Charlie Munger said there was no secret to his success: 'I avoided the standard ways of failing'
Charlie Munger didn't have any big secret to his success, he said in his final CNBC interview. Rather, his cautious nature contributed to his longevity.
When it comes to the ultra rich, you might think there's some unknown secret to attaining such success. But there isn't, according to billionaire Charlie Munger, who died last week at age 99.
"I don't know the secret," Munger told CNBC's Becky Quick in an interview last month, initially meant to air on his 100th birthday in January. His method for getting ahead — in life and at work — was pretty cut and dry, he added.
"I avoided the standard ways of failing, because my game in life was always to avoid all standard ways of failing," said Munger. "You teach me the wrong way to play poker and I will avoid it. You teach me the wrong way to do something else, I will avoid it. And, of course, I've avoided a lot, because I'm so cautious."
Munger spent his life "avoiding traps," like living in the same modest home for 70 years, refusing to follow his rich friends who built mega-mansions, he said. "In practically every case, [fancy houses] make the person less happy, not happier," he said.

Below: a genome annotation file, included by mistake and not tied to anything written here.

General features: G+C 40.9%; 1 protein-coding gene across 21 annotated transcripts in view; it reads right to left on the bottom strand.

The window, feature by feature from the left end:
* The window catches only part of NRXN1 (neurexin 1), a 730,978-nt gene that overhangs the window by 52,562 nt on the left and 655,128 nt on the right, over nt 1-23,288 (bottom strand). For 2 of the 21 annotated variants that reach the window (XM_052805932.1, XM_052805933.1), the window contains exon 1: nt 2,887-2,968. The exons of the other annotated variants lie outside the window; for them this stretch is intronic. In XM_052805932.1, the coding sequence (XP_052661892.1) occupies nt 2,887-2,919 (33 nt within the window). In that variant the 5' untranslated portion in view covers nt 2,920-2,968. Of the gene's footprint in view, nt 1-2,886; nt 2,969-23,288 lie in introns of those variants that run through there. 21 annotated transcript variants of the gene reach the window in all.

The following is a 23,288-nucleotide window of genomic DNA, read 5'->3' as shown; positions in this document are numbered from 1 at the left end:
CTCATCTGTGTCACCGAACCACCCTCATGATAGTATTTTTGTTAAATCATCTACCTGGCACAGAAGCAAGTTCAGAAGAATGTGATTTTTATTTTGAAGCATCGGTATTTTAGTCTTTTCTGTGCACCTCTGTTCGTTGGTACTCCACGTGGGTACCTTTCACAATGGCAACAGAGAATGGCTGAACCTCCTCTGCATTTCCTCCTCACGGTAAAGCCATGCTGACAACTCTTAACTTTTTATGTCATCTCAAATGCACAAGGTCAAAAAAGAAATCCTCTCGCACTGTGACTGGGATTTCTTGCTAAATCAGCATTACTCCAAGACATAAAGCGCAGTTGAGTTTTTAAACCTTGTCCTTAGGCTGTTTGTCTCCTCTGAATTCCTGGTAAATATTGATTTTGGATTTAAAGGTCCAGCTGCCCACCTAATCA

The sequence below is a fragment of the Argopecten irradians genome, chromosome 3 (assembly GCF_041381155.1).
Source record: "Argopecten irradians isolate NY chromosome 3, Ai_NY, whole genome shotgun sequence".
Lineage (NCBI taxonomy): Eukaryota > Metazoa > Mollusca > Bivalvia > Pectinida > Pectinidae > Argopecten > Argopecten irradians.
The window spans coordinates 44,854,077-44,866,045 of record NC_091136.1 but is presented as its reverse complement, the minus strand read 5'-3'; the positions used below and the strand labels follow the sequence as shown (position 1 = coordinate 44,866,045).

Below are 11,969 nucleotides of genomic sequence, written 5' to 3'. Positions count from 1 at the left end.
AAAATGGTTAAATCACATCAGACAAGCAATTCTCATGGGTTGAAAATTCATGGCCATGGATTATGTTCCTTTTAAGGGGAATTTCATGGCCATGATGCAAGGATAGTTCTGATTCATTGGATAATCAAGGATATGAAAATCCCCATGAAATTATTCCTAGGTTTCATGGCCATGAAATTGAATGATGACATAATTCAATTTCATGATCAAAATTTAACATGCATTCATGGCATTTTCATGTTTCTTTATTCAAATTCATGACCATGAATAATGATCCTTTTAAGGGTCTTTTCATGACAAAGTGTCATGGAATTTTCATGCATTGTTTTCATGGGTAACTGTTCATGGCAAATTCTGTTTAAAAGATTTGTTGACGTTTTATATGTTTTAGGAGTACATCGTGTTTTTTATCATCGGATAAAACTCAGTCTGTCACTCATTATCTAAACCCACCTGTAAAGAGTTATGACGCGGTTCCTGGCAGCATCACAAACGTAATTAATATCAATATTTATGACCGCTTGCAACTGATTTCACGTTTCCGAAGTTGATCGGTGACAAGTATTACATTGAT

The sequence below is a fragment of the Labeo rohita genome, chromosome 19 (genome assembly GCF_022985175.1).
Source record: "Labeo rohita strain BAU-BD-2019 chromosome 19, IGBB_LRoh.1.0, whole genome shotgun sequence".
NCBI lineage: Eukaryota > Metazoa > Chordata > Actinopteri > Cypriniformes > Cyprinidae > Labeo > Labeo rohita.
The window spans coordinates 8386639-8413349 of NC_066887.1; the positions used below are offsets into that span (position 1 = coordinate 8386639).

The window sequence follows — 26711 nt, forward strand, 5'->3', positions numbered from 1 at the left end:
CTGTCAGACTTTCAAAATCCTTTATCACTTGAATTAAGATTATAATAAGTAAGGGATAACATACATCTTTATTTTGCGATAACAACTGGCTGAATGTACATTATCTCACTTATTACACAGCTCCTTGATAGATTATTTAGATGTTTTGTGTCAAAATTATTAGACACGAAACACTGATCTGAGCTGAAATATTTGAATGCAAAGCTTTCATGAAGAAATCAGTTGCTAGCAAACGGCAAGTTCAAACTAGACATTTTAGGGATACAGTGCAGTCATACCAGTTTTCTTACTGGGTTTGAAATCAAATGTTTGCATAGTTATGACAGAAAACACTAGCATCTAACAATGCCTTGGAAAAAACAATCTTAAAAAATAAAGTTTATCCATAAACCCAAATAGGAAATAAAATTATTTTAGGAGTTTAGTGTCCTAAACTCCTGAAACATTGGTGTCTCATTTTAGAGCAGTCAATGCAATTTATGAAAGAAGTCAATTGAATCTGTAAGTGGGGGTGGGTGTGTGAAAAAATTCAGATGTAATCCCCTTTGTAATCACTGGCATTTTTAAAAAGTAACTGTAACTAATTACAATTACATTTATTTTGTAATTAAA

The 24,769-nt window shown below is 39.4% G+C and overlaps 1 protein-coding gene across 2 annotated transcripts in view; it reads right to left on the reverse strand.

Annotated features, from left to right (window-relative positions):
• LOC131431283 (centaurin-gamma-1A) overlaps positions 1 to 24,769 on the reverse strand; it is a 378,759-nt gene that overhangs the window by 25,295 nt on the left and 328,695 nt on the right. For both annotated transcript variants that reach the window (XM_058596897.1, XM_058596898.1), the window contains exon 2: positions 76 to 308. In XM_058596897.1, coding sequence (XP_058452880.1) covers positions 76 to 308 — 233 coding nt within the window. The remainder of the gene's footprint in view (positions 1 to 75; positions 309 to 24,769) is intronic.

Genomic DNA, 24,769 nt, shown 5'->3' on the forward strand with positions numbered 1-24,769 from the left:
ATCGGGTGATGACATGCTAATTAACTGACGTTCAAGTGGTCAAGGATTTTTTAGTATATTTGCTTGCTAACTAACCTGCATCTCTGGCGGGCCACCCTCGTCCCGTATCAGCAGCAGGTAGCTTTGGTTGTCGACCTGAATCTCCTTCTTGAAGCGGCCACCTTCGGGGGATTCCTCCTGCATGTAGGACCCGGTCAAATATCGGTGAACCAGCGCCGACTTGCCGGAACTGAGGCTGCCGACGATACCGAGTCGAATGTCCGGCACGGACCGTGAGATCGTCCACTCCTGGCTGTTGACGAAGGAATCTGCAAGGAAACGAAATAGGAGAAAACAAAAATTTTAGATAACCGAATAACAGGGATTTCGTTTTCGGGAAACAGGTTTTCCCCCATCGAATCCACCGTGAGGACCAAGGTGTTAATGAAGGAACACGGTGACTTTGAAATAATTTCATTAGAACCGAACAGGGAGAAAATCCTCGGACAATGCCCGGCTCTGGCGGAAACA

His general sense of cautiousness was well-documented, from his personal disdain for the "gambling" nature of cryptocurrency to his generally conservative spending decisions.
In terms of cryptocurrency: "Sometimes I call it 'crypto crappo.' Sometimes I call it 'crypto s---.' It's just ridiculous that anybody would buy this stuff," Munger told CNBC in February, adding: "It's totally absolutely crazy, stupid gambling."
As far as his spending decisions, his penchant for practicality went beyond his investment portfolio.
Once, when Warren Buffett — Munger's longtime business partner at Berkshire Hathaway — needed to replace a company jet, he wrote to shareholders to justify the $6.7 million price tag. Munger found the purchase to be spendthrift, Buffett recalled in the letter.
"His idea of traveling in style is an air-conditioned bus, a luxury he steps up to only when bargain fares are in effect," wrote Buffett.
Indeed, avoiding obvious risks, frivolity and "crazy" situations were instrumental to Munger's financial success and longevity, he told CNBC last month.
"Avoid crazy at all costs. Crazy is way more common than you think," said Munger. "It's easy to slip into crazy. Just avoid it, avoid it, avoid it."
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